8:30pm Josh unhooks her from her feed and turns the pump off. He disconnects and rinses the extension tubing for the next day.

9:30pm Josh mixes/gives KayTar a dose of Nexium (and sometimes Culturelle) in her sleep. I rinse her formula jug that has been filled with/soaking in soapy water and mix her formula for the next day. 27.5 ounces of water and 22 scoops of powder. Shake well! I collect the syringes and fill a cup with hot soap water and draw it into each of them to let them soak overnight. We get 8 per month and use more than that daily! I fill the jug her formula was in that day with hot soapy water and shake it up, let that sit overnight, too, along with any bottles I used for measuring.

10pm Josh sets out the things I will need for the next morning. A cup with 15ml of water for her Nexium, a cup with 1 tablespoon of cornstarch and 3 teaspoons of Miralax, a clean syringe, and a escargot fork for mixing/stirring water into the Miralax/cornstarch mixture (seriously, they work the best!), a clean baby bottle for measuring, and a feeding bag.



*When KayTar is not at her best, there are a LOT of extra steps to this process...this is an example of the simplest life ever is with her at this point in time, the bare-boned skeleton of life with KayTar. Earlier this week, we were doing five tube feedings a day and not too long before that we were doing EIGHT tube feedings a day. That schedule really consumed the day, even when she was healthy. Adding in some of the illness related work, Benadryl every 4 hours, cough meds, fever meds, Zofran, nebulizer treatments of Albuterol and Pulmicort, multiple glucose checks and urine ketone checks...just to name a few of the possible additional steps. Yeah, it gets a little busy at times. ;)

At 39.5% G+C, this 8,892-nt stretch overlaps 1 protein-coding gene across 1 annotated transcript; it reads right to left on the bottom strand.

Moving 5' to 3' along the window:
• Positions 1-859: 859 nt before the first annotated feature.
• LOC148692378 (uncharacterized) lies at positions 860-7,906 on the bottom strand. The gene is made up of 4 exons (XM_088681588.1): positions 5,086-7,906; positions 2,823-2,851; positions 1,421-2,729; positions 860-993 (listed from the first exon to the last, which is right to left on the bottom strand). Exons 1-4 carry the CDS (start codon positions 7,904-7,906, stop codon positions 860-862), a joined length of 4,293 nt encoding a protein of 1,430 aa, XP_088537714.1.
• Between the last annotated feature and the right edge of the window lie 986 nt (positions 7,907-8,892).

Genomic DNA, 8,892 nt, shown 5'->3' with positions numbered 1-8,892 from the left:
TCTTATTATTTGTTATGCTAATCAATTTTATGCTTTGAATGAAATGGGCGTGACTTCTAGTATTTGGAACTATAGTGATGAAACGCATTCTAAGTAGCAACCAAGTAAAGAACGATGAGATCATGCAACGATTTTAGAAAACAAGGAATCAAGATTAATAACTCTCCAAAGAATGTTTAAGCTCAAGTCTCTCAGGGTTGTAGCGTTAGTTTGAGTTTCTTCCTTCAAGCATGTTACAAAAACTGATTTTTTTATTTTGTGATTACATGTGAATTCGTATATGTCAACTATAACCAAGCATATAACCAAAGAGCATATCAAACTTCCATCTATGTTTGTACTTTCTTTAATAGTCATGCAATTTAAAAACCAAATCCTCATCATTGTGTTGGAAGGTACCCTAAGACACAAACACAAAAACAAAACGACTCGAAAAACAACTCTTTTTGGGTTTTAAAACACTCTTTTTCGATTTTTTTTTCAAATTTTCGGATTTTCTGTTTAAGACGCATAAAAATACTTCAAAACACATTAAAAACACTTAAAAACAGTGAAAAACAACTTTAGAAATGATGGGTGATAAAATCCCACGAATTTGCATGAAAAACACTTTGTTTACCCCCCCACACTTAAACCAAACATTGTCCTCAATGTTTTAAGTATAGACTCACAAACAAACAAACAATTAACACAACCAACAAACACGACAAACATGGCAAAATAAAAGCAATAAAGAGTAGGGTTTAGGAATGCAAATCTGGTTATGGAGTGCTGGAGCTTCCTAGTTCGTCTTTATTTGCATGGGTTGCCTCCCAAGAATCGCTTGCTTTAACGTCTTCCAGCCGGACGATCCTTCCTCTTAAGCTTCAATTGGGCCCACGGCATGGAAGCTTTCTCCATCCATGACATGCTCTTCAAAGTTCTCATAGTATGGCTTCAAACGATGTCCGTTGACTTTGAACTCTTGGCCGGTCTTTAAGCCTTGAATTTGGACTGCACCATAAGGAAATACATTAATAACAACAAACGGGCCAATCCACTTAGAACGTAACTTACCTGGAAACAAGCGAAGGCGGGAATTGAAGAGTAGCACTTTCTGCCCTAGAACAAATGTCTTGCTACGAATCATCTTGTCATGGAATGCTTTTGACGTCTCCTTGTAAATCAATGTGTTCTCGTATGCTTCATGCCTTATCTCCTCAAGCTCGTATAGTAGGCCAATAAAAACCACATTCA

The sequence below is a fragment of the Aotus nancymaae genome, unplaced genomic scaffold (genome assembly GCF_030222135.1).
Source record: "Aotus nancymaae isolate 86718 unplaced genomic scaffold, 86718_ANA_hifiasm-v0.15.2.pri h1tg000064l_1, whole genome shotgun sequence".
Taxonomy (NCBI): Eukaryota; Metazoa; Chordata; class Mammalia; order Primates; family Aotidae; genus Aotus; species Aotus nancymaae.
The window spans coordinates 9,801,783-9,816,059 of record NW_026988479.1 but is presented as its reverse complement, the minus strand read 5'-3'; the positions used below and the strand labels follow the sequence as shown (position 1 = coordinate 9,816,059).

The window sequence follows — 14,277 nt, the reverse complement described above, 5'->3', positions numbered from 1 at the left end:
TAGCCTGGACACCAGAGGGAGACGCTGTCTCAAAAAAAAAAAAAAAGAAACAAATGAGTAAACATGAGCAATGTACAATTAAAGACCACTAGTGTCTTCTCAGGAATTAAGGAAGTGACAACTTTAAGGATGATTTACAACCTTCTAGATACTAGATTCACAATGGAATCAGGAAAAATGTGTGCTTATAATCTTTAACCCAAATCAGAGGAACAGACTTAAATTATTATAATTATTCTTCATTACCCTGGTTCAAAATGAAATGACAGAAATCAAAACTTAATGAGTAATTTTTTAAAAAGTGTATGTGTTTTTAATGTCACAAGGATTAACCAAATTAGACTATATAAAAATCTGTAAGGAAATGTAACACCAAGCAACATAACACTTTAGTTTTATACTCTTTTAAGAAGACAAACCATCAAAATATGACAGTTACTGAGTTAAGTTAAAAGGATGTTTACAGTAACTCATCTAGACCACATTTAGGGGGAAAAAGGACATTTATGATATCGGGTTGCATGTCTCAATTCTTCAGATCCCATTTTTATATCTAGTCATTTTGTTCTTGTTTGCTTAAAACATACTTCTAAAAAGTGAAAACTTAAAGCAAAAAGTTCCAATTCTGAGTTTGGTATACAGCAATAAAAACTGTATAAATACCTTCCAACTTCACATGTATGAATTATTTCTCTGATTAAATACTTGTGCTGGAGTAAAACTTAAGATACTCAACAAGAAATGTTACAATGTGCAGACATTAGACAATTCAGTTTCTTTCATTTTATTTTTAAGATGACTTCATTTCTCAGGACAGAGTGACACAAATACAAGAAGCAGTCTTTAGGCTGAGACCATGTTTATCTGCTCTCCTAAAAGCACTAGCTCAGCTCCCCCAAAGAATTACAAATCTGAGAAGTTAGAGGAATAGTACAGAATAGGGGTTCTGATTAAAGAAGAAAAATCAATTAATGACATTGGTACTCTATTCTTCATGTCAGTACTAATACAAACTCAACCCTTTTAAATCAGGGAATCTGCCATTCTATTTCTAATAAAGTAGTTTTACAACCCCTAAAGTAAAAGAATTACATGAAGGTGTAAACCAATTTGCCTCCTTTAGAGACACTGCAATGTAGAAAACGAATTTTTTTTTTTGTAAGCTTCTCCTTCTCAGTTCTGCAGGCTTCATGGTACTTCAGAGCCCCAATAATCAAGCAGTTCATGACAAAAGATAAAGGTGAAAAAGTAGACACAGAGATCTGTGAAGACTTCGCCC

**KayTar started a trial of Elecare Jr. on Sunday. It is an elemental formula, meaning that it is already broken down (like the proteins are already in amino acid form) so her body does not have as much processing to do. The hope is that it will be easier for her struggling gut to digest and will relieve some of her gastroparesis symptoms. So far, so good!! She has been back on 8 ounce feeds since Thursday and hasn't felt "too full" or "like [she] is going to throw up" or had tummy pains at all! It will take longer to tell if it is as successful as we think it is, but there have already been definite improvements! Plus, she says her burps now taste like Lay's Classics, which is awesome in her opinion.



6 comments:

C said...

Wow- that is an impressive amount of work. Kaytar is very lucky to have such devoted parents :)

katrynka said...

I get tired just reading this schedule! No way to get an extra
IV pole, and more syringes?! I understand washing syringes, but it seems that a few extra could make things a little easier.

Magpie said...

Ooph. That is a lot of work. Also, what Katrynka asked - can you get a 2nd IV pole and more syringes?

~aj~ said...

I'll be honest, I had absolutely no idea how much work went into all of her feeds. I know it is totally worth it though when she is thriving and feeling well.

Kyla said...

Insurance only provides 1 IV pole every 5 years, but we are trying to get a portable one via the Oley Foundation. It is kind of like Freecycle for medical stuff! We also can't get additional syringes through insurance, but if we ever get into a real pinch, we can order a box from Amazon or Ebay.

Shellye said...

Kyla, you truly are Super Mom and Josh is Super Dad! KayTar and BubTar are very blessed to have parents like you!